Why did you leave New York?
I would have kept doing it if it weren’t for the waterfront rezoning that came through in 2003. We were there for the [9/11] attacks, and the factory was inside of the geographical radius of the quarantine zone. When the attacks happened, I had to go to the factory and pack up everything. The smoke from the fire was in the building. After that, I was almost convinced at the time that the months after the attack would be the end of Frantone because what people don’t realize is that living in New York, and especially living in Brooklyn at that time, was that it was a war zone. The army moved in. We couldn’t get groceries or supplies for weeks. We were the only people in the neighborhood—Mia and myself—who stayed. I have photographs of Bedford Avenue on Saturday after the attacks, and there are no cars or people as far as you could see. It was so hard to keep the business going, to stay there, to make product. For six months after it was real hard, almost the end of the business. If we didn’t have some money leftover to throw in, it would have tanked. Two years later, in 2003, the entire waterfront got rezoned. We all got pushed out anyway. The building got sold. My neighbor was Henry Hey, a famous pianist and arranger, he did Rod Stewart’s big band. His studio was right next to mine and we both got thrown out the same day. I was fortunate enough at the time to be in New York when I could afford a lot of space, but it didn’t last long enough for me. So I moved to Bushwick for more room, and was pushed out of Bushwick. By 2006 it was impossible. I did the lateral move, back to PA, but then more tragedy struck and I had to abandon Frantone.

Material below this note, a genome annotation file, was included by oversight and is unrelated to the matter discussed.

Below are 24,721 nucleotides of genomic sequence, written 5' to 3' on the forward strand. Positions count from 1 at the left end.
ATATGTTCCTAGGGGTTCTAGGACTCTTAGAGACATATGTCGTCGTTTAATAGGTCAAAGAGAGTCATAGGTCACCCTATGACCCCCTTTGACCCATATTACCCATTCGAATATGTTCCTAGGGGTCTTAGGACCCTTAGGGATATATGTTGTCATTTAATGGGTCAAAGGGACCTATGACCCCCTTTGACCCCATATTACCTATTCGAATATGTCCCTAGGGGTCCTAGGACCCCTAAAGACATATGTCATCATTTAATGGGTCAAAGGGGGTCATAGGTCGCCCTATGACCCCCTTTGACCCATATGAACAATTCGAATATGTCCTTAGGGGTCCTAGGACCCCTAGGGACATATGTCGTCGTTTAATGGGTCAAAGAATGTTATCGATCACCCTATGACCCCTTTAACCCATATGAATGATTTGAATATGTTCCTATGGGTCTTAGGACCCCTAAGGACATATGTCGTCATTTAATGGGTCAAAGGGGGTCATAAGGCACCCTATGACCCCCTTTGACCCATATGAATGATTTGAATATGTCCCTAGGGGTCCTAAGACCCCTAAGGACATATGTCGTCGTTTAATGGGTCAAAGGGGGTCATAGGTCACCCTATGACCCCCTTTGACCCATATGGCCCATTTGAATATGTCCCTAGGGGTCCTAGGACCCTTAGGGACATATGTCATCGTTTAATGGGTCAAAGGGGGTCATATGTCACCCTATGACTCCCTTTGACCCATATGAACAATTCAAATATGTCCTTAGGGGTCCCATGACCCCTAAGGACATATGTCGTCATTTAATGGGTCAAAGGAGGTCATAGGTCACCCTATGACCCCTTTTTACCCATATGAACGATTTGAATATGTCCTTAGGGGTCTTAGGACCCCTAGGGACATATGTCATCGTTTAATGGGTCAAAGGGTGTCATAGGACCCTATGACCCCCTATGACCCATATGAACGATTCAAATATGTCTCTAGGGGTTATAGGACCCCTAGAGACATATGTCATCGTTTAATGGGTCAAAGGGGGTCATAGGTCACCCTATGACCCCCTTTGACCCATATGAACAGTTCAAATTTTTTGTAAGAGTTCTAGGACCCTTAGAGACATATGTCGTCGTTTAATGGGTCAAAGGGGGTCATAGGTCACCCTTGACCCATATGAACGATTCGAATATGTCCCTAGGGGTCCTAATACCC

What were the other tragedies?